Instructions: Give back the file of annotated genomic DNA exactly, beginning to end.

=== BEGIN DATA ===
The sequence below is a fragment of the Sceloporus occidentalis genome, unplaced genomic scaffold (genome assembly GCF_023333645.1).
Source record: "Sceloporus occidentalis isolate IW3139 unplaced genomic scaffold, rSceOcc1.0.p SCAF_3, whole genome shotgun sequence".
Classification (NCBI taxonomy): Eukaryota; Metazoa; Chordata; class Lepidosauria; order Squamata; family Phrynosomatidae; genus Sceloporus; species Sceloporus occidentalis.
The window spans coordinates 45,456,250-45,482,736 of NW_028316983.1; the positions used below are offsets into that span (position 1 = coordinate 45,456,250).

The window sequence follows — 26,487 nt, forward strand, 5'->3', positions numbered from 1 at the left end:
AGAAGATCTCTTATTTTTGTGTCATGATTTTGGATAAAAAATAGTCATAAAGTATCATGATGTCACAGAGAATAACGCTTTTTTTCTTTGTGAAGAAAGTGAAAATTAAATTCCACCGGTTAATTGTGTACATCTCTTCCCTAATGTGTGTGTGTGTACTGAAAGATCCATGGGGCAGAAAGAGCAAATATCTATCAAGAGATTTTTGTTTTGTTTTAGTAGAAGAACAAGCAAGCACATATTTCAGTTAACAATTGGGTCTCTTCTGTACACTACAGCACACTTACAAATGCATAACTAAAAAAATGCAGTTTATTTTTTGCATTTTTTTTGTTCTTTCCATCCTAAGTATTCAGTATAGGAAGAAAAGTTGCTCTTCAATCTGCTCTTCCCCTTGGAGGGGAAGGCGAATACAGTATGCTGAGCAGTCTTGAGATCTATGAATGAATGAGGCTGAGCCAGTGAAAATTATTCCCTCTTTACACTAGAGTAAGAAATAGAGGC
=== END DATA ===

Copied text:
The sequence below is a fragment of the Sceloporus occidentalis genome, unplaced genomic scaffold (genome assembly GCF_023333645.1).
Source record: "Sceloporus occidentalis isolate IW3139 unplaced genomic scaffold, rSceOcc1.0.p SCAF_3, whole genome shotgun sequence".
Classification (NCBI taxonomy): Eukaryota; Metazoa; Chordata; class Lepidosauria; order Squamata; family Phrynosomatidae; genus Sceloporus; species Sceloporus occidentalis.
The window spans coordinates 45,456,250-45,482,736 of NW_028316983.1; the positions used below are offsets into that span (position 1 = coordinate 45,456,250).

The window sequence follows — 26,487 nt, forward strand, 5'->3', positions numbered from 1 at the left end:
AGAAGATCTCTTATTTTTGTGTCATGATTTTGGATAAAAAATAGTCATAAAGTATCATGATGTCACAGAGAATAACGCTTTTTTTCTTTGTGAAGAAAGTGAAAATTAAATTCCACCGGTTAATTGTGTACATCTCTTCCCTAATGTGTGTGTGTGTACTGAAAGATCCATGGGGCAGAAAGAGCAAATATCTATCAAGAGATTTTTGTTTTGTTTTAGTAGAAGAACAAGCAAGCACATATTTCAGTTAACAATTGGGTCTCTTCTGTACACTACAGCACACTTACAAATGCATAACTAAAAAAATGCAGTTTATTTTTTGCATTTTTTTTGTTCTTTCCATCCTAAGTATTCAGTATAGGAAGAAAAGTTGCTCTTCAATCTGCTCTTCCCCTTGGAGGGGAAGGCGAATACAGTATGCTGAGCAGTCTTGAGATCTATGAATGAATGAGGCTGAGCCAGTGAAAATTATTCCCTCTTTACACTAGAGTAAGAAATAGAGGC